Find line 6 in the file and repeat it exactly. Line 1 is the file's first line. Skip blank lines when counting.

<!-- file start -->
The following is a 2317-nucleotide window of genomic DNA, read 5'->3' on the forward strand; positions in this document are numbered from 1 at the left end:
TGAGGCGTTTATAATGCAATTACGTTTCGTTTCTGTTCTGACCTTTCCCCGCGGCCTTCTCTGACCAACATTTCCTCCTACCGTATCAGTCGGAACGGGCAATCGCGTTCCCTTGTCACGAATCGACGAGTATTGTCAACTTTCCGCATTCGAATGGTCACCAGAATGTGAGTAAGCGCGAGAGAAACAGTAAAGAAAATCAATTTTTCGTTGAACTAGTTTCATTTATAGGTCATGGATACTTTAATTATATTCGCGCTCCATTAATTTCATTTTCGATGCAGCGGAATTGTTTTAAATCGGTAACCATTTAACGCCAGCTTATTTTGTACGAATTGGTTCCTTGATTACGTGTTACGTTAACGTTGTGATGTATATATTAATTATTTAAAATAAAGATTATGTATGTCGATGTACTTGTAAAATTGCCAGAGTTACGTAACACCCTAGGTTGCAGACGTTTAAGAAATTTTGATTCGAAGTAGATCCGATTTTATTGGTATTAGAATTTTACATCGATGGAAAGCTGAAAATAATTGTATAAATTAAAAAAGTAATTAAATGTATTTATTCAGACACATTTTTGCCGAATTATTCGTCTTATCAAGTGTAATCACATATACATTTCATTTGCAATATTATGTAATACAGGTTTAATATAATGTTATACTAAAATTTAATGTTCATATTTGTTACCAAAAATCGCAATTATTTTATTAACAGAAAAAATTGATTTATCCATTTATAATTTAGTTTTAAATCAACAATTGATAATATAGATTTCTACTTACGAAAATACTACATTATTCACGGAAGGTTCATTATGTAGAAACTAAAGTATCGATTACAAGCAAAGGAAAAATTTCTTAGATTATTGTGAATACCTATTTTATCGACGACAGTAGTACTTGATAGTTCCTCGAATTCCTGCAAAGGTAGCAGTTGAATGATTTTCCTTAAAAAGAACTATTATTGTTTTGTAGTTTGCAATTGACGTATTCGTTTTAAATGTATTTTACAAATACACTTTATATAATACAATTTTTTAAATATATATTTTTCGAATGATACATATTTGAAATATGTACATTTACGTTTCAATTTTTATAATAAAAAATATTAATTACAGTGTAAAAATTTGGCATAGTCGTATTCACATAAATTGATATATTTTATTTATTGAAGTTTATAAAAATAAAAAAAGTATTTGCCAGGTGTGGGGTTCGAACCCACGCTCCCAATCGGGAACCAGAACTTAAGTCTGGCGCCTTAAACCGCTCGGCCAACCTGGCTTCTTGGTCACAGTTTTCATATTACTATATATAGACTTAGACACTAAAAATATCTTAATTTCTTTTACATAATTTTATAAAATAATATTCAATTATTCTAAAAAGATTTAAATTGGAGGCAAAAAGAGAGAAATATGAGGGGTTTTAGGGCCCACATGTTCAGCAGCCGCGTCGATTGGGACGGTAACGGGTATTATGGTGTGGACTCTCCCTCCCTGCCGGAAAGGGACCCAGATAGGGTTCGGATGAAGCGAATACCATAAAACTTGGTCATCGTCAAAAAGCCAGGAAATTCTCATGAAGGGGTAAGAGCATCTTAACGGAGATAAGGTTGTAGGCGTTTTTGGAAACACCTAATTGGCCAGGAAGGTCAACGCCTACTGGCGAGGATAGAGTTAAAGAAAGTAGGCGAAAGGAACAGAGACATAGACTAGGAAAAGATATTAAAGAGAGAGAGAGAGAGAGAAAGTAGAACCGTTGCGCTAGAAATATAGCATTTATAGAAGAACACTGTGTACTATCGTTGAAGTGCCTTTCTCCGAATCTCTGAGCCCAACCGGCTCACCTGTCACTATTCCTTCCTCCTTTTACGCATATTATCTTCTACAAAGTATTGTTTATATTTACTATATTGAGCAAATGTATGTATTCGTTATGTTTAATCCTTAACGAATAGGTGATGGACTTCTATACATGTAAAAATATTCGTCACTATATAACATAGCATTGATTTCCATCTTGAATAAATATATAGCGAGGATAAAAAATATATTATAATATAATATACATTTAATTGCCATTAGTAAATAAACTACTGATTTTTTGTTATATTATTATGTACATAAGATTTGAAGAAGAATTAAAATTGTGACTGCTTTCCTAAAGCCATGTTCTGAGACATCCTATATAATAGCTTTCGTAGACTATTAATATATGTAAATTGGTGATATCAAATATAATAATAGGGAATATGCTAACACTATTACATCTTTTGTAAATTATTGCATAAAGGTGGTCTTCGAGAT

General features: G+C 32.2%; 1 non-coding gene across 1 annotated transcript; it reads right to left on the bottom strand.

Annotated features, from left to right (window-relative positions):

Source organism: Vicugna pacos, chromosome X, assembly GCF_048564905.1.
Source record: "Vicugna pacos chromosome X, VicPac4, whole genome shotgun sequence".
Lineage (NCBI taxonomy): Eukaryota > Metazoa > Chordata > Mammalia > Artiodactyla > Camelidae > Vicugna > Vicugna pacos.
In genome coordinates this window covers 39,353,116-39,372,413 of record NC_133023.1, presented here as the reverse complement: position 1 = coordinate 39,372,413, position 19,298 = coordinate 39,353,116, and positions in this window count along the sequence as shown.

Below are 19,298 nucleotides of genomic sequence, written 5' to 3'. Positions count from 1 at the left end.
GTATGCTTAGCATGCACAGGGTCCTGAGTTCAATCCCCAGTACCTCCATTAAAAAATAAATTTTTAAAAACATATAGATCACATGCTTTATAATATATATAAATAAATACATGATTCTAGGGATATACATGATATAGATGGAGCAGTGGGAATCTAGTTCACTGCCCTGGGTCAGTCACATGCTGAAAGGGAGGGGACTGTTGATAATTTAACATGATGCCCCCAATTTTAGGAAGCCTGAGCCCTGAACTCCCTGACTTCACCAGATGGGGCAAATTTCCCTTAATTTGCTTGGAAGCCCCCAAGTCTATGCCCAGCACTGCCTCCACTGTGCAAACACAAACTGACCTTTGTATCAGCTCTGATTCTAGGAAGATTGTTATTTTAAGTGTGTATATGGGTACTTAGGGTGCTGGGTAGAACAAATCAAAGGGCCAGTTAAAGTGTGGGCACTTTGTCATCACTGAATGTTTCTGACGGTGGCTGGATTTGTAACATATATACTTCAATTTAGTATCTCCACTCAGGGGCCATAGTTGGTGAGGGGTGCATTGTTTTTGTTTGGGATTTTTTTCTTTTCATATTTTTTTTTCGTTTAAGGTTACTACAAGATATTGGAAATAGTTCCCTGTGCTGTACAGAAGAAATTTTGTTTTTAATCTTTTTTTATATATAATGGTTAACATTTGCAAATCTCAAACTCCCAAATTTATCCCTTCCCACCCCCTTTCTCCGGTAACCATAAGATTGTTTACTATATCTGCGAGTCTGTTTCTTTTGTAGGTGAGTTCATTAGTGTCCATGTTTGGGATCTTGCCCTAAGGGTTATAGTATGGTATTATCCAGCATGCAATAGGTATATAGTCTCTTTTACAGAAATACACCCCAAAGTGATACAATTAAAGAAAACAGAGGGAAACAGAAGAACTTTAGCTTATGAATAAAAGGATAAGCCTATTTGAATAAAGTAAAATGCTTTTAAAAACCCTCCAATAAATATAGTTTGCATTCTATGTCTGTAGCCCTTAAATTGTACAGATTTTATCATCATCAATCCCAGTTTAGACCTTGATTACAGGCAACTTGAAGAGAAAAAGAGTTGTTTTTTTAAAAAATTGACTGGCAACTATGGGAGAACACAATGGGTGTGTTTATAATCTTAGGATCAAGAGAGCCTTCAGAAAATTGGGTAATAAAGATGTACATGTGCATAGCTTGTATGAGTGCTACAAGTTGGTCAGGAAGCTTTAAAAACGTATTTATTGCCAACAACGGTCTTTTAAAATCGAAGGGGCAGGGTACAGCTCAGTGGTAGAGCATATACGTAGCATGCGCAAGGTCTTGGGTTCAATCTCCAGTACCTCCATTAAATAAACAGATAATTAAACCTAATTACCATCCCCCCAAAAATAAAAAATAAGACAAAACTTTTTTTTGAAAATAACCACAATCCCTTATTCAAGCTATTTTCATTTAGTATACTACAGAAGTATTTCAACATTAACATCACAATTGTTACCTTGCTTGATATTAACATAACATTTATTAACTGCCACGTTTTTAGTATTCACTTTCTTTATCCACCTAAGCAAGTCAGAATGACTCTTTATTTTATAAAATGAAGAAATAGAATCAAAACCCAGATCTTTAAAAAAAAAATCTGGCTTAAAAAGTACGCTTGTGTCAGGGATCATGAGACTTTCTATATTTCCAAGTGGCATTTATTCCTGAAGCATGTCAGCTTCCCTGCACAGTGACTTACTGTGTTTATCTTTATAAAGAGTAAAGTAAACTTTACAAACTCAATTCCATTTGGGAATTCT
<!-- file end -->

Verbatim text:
Source record: "Vicugna pacos chromosome X, VicPac4, whole genome shotgun sequence".